[sp name=’Ingenuity’]

This fall, we are exploring how space inspires progress. The exploration missions of today will fuel the deep space expeditions of tomorrow. One pioneering technology demonstration, named Ingenuity, is soaring above the red planet, and laying the foundation for autonomous powered flight on worlds beyond our own.

A helicopter on Mars?

Meet Ingenuity, NASA’s first helicopter on the red planet. The autonomous Mars helicopter is small but mighty. It weighs in at just four pounds, but according to NASA, it can fly for up to 90 seconds, cover a flight distance of up to 980 feet, at an altitude of up to 15 feet, in Mars’ thin atmosphere. However, later flight tests far surpassed these initial specs.

It landed on the red planet (on the underside of the Mars 2020 Perseverance rover) on Feb. 18, 2021. Just a couple months later, on April 19, Ingenuity had made its first flight, achieving the first controlled, powered flight on another planet! The flight only lasted 39.1 seconds, and climbed to just 10 feet, but this accomplishment marked a significant milestone in the history of deep space exploration.

 

Through each successful flight, Ingenuity is paving the way for future aerial exploration vehicles, which could eventually be used to assist Martian rovers, or astronauts, on the surface of the red planet.

While Ingenuity does not carry any scientific instruments, future aerial exploration vehicles most likely will. This would help scientists and researchers learn more about difficult-to-reach areas on Mars’ surface, and make these areas more accessible to study.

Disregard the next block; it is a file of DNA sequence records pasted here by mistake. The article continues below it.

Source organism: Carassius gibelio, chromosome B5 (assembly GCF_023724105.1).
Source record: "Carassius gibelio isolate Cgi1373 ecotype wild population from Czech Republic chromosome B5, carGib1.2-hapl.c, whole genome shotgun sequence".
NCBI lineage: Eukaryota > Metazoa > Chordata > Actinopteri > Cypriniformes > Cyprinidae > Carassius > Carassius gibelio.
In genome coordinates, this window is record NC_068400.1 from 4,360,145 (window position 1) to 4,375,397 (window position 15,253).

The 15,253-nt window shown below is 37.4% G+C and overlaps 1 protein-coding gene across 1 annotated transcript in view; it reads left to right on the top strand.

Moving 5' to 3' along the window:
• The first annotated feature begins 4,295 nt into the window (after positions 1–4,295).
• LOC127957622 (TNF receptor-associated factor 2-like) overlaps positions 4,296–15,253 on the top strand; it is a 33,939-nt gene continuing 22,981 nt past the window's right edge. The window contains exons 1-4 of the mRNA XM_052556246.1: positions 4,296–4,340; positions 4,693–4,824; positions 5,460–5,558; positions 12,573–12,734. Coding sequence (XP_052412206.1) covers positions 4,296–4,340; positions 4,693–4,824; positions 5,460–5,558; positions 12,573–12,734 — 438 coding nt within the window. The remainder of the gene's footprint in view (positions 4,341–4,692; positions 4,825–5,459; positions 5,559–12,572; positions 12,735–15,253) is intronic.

What’s next for the Martian helicopter?

It was meant to be a simple technology demonstration, but after several successful test flights, Ingenuity transitioned to an operations phase, where it has been tested over longer distances, above more difficult terrain, and for longer durations. The helicopter has even helped scout out sample sites for the Perseverance rover and helped get images of areas where the rover might not be able to explore.

This reconnaissance aspect is a key capability that could aid future explorers and rovers on the surface of Mars. Scientists, engineers, and pilots alike are learning how to use this new technology to best assist future deep space exploration missions. Perhaps later models will even include scientific instruments as well.

Ingenuity has completed 13 flights on the red planet. However, it has faced its fair share of challenges, one of which includes dropping Martian atmospheric density, which makes it much harder to fly the helicopter. Future flight demonstrations are focusing on how to overcome this obstacle.

It is unclear how many more flights Ingenuity will conduct, but it has already far surpassed what it was initially slated to do.

Fun facts:

Learn more about the Mars 2020 mission here, and solve more space with our Perseverance puzzle.